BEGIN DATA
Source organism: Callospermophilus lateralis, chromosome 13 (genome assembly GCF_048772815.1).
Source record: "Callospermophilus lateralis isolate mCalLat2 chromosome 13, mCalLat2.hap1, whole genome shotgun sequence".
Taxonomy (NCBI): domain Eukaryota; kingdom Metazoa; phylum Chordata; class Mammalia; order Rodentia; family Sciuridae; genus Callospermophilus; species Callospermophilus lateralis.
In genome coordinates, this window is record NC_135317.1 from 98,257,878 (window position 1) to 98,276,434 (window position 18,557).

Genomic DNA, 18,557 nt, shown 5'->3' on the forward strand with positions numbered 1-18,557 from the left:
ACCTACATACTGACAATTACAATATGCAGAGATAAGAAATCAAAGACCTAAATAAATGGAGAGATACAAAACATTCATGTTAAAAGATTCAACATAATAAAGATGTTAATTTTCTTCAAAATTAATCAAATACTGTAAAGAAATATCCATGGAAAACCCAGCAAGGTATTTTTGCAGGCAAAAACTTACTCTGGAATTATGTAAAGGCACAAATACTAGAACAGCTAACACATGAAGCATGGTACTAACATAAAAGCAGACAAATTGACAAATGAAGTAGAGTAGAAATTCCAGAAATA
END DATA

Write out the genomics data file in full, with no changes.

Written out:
Source organism: Callospermophilus lateralis, chromosome 13 (genome assembly GCF_048772815.1).
Source record: "Callospermophilus lateralis isolate mCalLat2 chromosome 13, mCalLat2.hap1, whole genome shotgun sequence".
Taxonomy (NCBI): domain Eukaryota; kingdom Metazoa; phylum Chordata; class Mammalia; order Rodentia; family Sciuridae; genus Callospermophilus; species Callospermophilus lateralis.
In genome coordinates, this window is record NC_135317.1 from 98,257,878 (window position 1) to 98,276,434 (window position 18,557).

Genomic DNA, 18,557 nt, shown 5'->3' on the forward strand with positions numbered 1-18,557 from the left:
ACCTACATACTGACAATTACAATATGCAGAGATAAGAAATCAAAGACCTAAATAAATGGAGAGATACAAAACATTCATGTTAAAAGATTCAACATAATAAAGATGTTAATTTTCTTCAAAATTAATCAAATACTGTAAAGAAATATCCATGGAAAACCCAGCAAGGTATTTTTGCAGGCAAAAACTTACTCTGGAATTATGTAAAGGCACAAATACTAGAACAGCTAACACATGAAGCATGGTACTAACATAAAAGCAGACAAATTGACAAATGAAGTAGAGTAGAAATTCCAGAAATA